Expanding economy highlights driver shortage

As the U.S. economy continues to rebound, the national shortage of truck drivers to take goods to market is becoming more and more of an issue.

According to the American Trucking Associations (ATA), the industry is short some 35,000 drivers.

The shortage has left major carriers struggling, pushed up freight rates, and could contribute to an increase in inflation, analysts said. The shortfall could grow to around 240,000 drivers by 2020 if it is not addressed, the ATA said.

To combat the problem, trucking companies are offering incentives to lure truckers to fill vacant jobs. Some are picking up the cost of licensing and many offer signing bonuses.

According to DAT Solutions, which provides data to the transport sector, the driver shortage helped push the rate per mile for freight shipped on long-term contracts up 8 percent on the year in August, to around $1.80 a mile. Rates in the spot market, where customers move freight at short notice, rose 14 percent to $1.92.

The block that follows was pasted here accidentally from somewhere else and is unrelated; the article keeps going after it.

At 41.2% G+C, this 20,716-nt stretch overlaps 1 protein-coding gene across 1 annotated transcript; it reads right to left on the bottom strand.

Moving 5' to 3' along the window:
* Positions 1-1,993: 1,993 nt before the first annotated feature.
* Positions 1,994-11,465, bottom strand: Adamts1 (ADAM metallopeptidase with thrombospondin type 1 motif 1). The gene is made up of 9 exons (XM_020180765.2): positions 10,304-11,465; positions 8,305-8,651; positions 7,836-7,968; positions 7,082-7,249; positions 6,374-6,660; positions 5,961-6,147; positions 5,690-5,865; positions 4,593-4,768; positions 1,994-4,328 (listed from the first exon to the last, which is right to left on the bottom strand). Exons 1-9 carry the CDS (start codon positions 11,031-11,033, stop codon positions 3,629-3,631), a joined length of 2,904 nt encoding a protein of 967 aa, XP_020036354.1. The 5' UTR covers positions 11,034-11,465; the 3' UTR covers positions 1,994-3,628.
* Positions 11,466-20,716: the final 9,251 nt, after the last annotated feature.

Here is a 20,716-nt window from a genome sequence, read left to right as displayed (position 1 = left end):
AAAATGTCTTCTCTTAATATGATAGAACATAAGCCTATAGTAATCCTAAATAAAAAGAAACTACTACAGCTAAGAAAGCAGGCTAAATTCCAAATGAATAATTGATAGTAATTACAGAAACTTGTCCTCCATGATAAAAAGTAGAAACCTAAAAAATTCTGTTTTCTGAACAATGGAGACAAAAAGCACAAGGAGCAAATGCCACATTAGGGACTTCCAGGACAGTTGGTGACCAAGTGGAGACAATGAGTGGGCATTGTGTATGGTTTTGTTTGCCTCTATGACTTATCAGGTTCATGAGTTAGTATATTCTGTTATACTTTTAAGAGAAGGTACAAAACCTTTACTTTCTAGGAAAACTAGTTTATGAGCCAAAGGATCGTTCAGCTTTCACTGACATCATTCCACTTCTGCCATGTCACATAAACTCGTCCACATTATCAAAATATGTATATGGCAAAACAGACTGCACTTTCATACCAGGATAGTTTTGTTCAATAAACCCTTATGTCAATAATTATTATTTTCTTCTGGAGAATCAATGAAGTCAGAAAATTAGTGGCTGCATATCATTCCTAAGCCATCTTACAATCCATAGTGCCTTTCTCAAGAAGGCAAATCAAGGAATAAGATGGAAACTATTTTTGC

Industry analysts predict that publicly-traded manufacturers will complain of problems moving goods when reporting third quarter earnings as the peak holiday season nears. Eventually, the increase will hit consumers, said Jason Seidl, a transportation analyst at Cowen & Co.

“This is the mother of all truck driver shortages,” said Seidl.

Demographic changes are compounding the problem. The average truck driver is 55, and more drivers are retiring. Not enough younger workers are signing up, forcing companies like Werner, Celadon Group Inc. and J B Hunt Transport Services Inc. to offer signing bonuses to new drivers.